Bishop Paul gave his first virtual presidential address to Diocesan Synod this week when it met on Zoom for the first time.

In his address, Bishop Paul talks of the challenges that lie ahead, the learning from the lockdown period and the new opportunities that the emerging post-COVID-19 world offers.

Full transcript below.


Monday 7th September 2020 – On Zoom



Thank you Synod members for all the ways in which you, as part of your local parishes, have enabled worship and witness to continue through the period where our church buildings were closed, and now as we gently ease our way back into them with all the safe distancing, sanitizing and mask wearing that is required. Thank you too for the ways in which you have kept serving the communities in which you are set.

Parish churches exist for prayer and worship. Our calling is to proclaim the good news of God in Jesus Christ in word and deed. We are here to serve the whole community, not simply the congregation who choose to gather there. Chaplaincies are designed to serve all people in the university, school, prison, hospital, business, police station and other places in which they are set. We are called to be a people who are always looking up to God our Creator and Redeemer, and out to the world which God loves, for which Christ died and which we are called to serve in love of neighbour in Christ’s name and the power of the Spirit.

I want to remind us all that we are still in the early stages of this global coronavirus pandemic. Alan Bartlett shared last week the image of this being like a triathlon. The suggestion is that we have now emerged from the long gruelling swim and are now getting on our bikes, dripping wet from the swim, knowing that a 40kilometre ride, followed by a 10 kilometre run still lies ahead of us. We are having to adapt to, and will live with this virus, for many months, even possibly years, yet to come. It is a long journey, which unlike a triathlon, we travel together in mutual support. Synod we need each other; neighbouring parishes need each other; schools need each other’s wisdom; deaneries need to work well together; we need our ecumenical friends. We need to work well with people like our local authorities, and local charities. This is a journey to travel together.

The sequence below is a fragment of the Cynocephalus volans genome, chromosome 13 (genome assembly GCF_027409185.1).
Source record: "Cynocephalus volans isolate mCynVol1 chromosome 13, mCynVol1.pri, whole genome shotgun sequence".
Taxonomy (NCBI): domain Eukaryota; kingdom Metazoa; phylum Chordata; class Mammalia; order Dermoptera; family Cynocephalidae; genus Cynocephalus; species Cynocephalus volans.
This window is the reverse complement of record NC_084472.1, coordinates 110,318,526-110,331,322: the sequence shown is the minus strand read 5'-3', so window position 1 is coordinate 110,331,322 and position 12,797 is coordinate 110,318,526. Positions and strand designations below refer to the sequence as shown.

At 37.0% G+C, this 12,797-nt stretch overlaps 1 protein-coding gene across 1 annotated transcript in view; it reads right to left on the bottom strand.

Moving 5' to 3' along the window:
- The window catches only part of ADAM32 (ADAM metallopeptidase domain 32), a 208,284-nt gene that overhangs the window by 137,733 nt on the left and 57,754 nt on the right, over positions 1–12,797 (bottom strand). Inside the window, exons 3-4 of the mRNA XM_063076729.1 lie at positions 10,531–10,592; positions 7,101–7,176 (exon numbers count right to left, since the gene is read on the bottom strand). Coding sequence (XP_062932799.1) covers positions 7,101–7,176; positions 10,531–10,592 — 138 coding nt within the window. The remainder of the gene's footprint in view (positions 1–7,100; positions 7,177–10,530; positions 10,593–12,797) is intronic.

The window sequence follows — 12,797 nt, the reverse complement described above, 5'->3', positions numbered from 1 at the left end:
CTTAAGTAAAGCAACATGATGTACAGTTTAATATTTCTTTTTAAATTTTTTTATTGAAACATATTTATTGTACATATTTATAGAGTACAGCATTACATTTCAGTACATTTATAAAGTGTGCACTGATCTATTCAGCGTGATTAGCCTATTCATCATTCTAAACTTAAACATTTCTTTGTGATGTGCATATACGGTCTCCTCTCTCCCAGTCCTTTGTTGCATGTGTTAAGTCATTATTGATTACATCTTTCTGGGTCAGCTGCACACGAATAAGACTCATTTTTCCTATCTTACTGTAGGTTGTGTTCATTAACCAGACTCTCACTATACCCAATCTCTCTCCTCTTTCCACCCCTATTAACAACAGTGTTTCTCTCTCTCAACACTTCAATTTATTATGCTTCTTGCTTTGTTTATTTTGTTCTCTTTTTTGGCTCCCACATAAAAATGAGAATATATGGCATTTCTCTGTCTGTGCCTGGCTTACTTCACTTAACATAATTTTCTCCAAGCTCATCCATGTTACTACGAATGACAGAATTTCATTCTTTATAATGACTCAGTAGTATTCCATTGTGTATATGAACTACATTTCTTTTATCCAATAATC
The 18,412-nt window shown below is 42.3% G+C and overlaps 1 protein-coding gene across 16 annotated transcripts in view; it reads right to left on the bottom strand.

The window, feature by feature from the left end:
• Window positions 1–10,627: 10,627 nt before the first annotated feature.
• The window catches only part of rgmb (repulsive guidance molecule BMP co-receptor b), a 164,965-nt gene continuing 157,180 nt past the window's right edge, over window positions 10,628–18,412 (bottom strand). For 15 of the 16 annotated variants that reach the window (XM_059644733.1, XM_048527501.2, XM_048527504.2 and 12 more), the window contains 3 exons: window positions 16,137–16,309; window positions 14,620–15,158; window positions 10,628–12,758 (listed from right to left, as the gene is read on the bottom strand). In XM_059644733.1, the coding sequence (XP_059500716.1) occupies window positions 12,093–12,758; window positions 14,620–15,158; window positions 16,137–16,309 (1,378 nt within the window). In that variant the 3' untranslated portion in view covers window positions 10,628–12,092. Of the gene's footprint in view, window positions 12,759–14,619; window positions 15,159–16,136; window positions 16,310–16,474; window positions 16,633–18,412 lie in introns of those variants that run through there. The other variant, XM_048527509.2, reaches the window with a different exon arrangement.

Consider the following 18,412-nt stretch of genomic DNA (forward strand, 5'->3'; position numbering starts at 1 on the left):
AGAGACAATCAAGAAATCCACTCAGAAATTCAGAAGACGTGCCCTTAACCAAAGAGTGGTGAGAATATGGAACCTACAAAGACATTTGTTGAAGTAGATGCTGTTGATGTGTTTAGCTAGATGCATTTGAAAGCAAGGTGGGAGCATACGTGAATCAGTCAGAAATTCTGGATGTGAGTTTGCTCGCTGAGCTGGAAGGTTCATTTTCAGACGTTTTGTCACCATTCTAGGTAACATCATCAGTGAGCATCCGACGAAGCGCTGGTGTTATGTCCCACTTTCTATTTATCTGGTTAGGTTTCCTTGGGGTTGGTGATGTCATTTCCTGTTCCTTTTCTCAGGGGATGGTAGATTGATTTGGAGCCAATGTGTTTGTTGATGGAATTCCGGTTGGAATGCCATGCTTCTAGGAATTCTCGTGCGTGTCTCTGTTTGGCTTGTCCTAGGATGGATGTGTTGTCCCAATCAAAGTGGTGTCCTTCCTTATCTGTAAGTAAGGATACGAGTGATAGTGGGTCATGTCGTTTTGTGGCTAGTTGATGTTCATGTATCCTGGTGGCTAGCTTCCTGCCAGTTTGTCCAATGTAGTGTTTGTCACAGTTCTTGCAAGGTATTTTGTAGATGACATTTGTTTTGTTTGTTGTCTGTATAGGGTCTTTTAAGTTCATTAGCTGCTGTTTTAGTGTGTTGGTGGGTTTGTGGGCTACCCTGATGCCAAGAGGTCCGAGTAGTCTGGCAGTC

I want to offer a few reflections on these past months and look ahead. 2 words being used a lot are ‘accentuated’ and ‘accelerated’. I will use those images but as ‘Sharpened’ and ‘Speeded Up’.


These past months have undoubtedly sharpened all our awareness of the significance of both our National Health Service and our Social Care system. In particular how we as a society care for the elderly. We recognise how significant care homes are, and also all the emerging questions about the importance of ongoing family contact with those who reside in these homes.

I hope this will speed up not another review of social care but actually make some of the changes long recognised in review after review over the past 20+years. We need a properly joined up national health and social care service. This needs to involve much better working conditions, notably pay, for care workers whether they be in residential homes or supporting the elderly to stay in their own homes. It needs a much improved collaboration between local and national authorities and bodies.


This interaction between local and national has been freshly sharpened in our understanding in a wide range of ways. Writ large it is seen in differing approaches being taken by the devolved governance in Wales, Scotland and Northern Ireland. What has emerged ever more clearly is why local government matters. A national track and trace scheme is clearly not as effective as one which has both national and local aspects to it. Local authorities know their local path; local public health officials can dig down much more carefully into what is a best response in a specific locality.

You cannot ultimately tell every school, college and university in the country how to manage the best way of providing the very best education for the children, young people and young adults in those institutions. Buildings differ greatly; outdoor play space is minimal in some settings and wonderfully large in others; how children and young people can travel to and from these institutions varies. There should be very clear national overall guidelines but there then has to be the capacity for local adaptation to implement well.